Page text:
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Neil Gaiman and Norse Mythology is A GOOD COMBO ⚡

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After a long break of not posting anything on this blog I’m back with a collection of short stories a friend of mine recommended to me saying “I read this in one sitting and absolutely loved it!”. Now, after having borrowed it from her and finally finished it, I really want to talk about it. Before getting into the review I want to add that this was a really special and funny reading experience for me because this copy was annotated by two friends beforehand. So, I got to read their comments and write my own down and it is definitely one of the most fun ways to read a book. And, the more comments and people having already read it, the better!


standalone book91oTGjPGvDL
published February 7th 2017
genre: fantasy, mythology, short stories
norse mythology on goodreads ( •⌄• ू )✧

my rating: ⭐⭐⭐⭐

Neil Gaiman has long been inspired by ancient mythology in creating the fantastical realms of his fiction. Now he turns his attention back to the source, presenting a bravura rendition of the great northern tales. In Norse Mythology, Gaiman fashions primeval stories into a novelistic arc that begins with the genesis of the legendary nine worlds; delves into the exploits of the deities, dwarves, and giants; and culminates in Ragnarok, the twilight of the gods and the rebirth of a new time and people. Gaiman stays true to the myths while vividly reincarnating Odin, the highest of the high, wise, daring, and cunning; Thor, Odin’s son, incredibly strong yet not the wisest of gods; and Loki, the son of giants, a trickster and unsurpassable manipulator. From Gaiman’s deft and witty prose emerges the gods with their fiercely competitive natures, their susceptibility to being duped and to dupe others, and their tendency to let passion ignite their actions, making these long-ago myths breathe pungent life again.


While I have seen the movie Coraline a long time ago and really want to read The Graveyard Book at some point, I had never read anything by Neil Gaiman before reading Norse MythologyBut with only having read this one I can already tell that he’s a true storyteller. It really feels as if Neil Gaiman is sitting in front of you, with his book in his hand, reading out loud the stories while you just listen, your eyes wide in wonder (lmao). The way he is re-telling these myths is just hilarious and very gripping. And, you’ll find yourself laughing very often, especially while laughing at the gods and some of them in particular.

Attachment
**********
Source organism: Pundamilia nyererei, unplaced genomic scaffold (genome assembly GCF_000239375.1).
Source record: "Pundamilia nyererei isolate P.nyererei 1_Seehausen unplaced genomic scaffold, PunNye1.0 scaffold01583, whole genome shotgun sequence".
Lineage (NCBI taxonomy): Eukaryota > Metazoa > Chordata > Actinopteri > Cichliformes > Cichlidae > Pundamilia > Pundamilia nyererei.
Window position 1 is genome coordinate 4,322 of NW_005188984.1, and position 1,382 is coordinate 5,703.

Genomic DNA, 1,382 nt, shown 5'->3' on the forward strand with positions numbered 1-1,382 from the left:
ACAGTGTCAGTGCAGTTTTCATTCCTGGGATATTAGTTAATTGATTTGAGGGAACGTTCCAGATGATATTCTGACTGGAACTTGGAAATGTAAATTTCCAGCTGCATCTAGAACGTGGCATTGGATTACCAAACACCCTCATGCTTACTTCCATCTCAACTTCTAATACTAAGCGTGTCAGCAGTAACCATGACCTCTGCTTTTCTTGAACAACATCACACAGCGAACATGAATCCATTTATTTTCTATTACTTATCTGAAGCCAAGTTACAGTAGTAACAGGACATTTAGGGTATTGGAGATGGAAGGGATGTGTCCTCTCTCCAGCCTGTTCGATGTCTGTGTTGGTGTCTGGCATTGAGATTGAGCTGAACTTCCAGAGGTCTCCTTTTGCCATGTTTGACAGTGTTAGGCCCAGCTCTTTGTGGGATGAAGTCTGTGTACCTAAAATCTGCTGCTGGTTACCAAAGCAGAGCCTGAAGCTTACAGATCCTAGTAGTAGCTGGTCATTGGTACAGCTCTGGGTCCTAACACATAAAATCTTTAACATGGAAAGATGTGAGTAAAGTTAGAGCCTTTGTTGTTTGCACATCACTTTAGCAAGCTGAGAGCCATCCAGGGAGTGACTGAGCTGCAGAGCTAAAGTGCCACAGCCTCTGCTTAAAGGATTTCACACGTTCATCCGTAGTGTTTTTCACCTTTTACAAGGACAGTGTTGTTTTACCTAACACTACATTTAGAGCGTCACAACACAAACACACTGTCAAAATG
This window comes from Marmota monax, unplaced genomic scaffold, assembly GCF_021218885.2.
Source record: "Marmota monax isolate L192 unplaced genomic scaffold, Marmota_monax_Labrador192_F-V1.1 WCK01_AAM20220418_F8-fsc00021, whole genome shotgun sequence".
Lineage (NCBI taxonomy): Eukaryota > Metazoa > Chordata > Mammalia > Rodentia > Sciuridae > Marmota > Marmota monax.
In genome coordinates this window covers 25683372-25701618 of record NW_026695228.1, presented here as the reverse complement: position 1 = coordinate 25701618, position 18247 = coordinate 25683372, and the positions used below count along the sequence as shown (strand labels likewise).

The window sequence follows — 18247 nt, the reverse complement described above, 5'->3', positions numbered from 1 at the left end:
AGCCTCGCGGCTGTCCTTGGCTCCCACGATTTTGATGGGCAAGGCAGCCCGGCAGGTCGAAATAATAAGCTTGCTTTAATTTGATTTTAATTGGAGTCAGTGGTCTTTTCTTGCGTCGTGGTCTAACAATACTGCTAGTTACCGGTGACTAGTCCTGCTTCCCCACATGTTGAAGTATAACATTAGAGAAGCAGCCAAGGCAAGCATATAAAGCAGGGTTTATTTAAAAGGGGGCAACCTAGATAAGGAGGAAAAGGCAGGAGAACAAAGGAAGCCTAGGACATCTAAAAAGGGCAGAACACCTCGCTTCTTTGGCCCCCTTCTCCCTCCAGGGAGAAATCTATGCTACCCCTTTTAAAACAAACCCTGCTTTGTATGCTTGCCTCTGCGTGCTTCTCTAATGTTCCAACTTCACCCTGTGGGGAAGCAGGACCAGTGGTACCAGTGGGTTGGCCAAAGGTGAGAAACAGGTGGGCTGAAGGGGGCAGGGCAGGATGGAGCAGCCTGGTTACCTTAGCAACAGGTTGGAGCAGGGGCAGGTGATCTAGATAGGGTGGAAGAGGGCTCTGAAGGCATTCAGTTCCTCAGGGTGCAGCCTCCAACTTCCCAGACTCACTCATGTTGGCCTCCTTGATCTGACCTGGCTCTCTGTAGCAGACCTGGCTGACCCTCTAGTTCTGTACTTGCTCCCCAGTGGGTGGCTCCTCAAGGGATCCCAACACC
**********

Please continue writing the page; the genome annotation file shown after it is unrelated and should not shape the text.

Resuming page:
“It is a long story, and it does no credit to anyone: there is murder in it, and trickery, lies and foolishness, seduction and pursuit. Listen.”

The book is written like a collection of short stories with an index at the beginning. So, you could technically start with whatever story you want to since they are all somehow connected but it’s not necessary to have read them in the given order (though I do recommend that). I personally think that this is the best concept the author could have chosen for this book: You can go back to stories you want to read again really easily and the stories themselves are like chapters. Those are not too long which makes the book even better to read and very fast-paced. It is definitely possible to read this in one sitting and the author’s writing style speeds the reading process even more up! Besides, there is a glossary at the back of the book you can always look into if new gods, goddesses and other new names are mentioned. It was really refreshing reading a book that does not have immensely long chapters (I’m looking at you school reads…) and is structured that way.

The characters themselves were really well-portrayed especially Thor and Loki! I caught myself always waiting for some Loki “screen time” and I definitely got that in this book but don’t worry there’s always Thor involved as well. And, Gaiman’s characterization of Loki was just 105% true. Another character I really loved was Freya because she was basically the only one who absolutely knew Loki and his character well enough to see through his tricks. The only thing that confused me a bit were the parts in which Gaiman repeated that certain characters are “wise” and “cunning” way too many times but that was probably done on purpose so…

“That was the thing about Loki. You resented him even when you were at your most grateful, and you were grateful to him even when you hated him the most.”

I’m a big fan of authors that are able to build certain atmospheres with their writing styles and I can guarantee you that Neil Gaiman is one of them, at least in this one I’ve read. The world-building, especially in the first story or chapter is amazing and leads to the following chapters and stories really well. I think this would be a really good winter-read (as you guys know; I really like to match books and seasons) while oneself is surrounded by blankets. But the stories themselves are not always that comfy nor do all of them lead to happy endings. After having read this book I feel as if I know a lot more about the Norse myths (I didn’t know many things before, ops.).

“The fun comes in telling them yourself—something I warmly encourage you to do, you person reading this. Read the stories in this book, then make them your own,”

Have you read Norse Mythology or anything else by Neil Gaiman yet? Do you like Mythology in general? If yes, what are your favorite myths?

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